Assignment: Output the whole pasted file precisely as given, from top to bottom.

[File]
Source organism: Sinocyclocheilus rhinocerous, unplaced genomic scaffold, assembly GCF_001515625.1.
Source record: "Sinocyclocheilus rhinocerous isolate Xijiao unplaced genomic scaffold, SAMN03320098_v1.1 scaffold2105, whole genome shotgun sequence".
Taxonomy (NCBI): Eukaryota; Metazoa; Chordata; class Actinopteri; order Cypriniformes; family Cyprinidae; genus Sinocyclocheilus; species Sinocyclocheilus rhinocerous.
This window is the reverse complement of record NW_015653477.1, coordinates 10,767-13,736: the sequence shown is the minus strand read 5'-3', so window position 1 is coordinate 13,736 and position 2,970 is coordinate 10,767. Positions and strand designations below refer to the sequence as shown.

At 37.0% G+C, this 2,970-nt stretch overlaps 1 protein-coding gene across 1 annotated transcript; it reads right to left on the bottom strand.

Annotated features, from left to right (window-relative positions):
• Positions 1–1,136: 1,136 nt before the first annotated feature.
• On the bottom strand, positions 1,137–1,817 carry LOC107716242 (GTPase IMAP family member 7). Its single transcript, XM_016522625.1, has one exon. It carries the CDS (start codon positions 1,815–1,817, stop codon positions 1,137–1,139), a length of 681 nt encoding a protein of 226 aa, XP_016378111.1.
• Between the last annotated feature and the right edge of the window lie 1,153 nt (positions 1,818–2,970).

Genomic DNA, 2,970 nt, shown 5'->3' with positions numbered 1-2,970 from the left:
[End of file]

Source organism: Sinocyclocheilus rhinocerous, unplaced genomic scaffold, assembly GCF_001515625.1.
Source record: "Sinocyclocheilus rhinocerous isolate Xijiao unplaced genomic scaffold, SAMN03320098_v1.1 scaffold2105, whole genome shotgun sequence".
Taxonomy (NCBI): Eukaryota; Metazoa; Chordata; class Actinopteri; order Cypriniformes; family Cyprinidae; genus Sinocyclocheilus; species Sinocyclocheilus rhinocerous.
This window is the reverse complement of record NW_015653477.1, coordinates 10,767-13,736: the sequence shown is the minus strand read 5'-3', so window position 1 is coordinate 13,736 and position 2,970 is coordinate 10,767. Positions and strand designations below refer to the sequence as shown.

At 37.0% G+C, this 2,970-nt stretch overlaps 1 protein-coding gene across 1 annotated transcript; it reads right to left on the bottom strand.

Annotated features, from left to right (window-relative positions):
• Positions 1–1,136: 1,136 nt before the first annotated feature.
• On the bottom strand, positions 1,137–1,817 carry LOC107716242 (GTPase IMAP family member 7). Its single transcript, XM_016522625.1, has one exon. It carries the CDS (start codon positions 1,815–1,817, stop codon positions 1,137–1,139), a length of 681 nt encoding a protein of 226 aa, XP_016378111.1.
• Between the last annotated feature and the right edge of the window lie 1,153 nt (positions 1,818–2,970).

Genomic DNA, 2,970 nt, shown 5'->3' with positions numbered 1-2,970 from the left: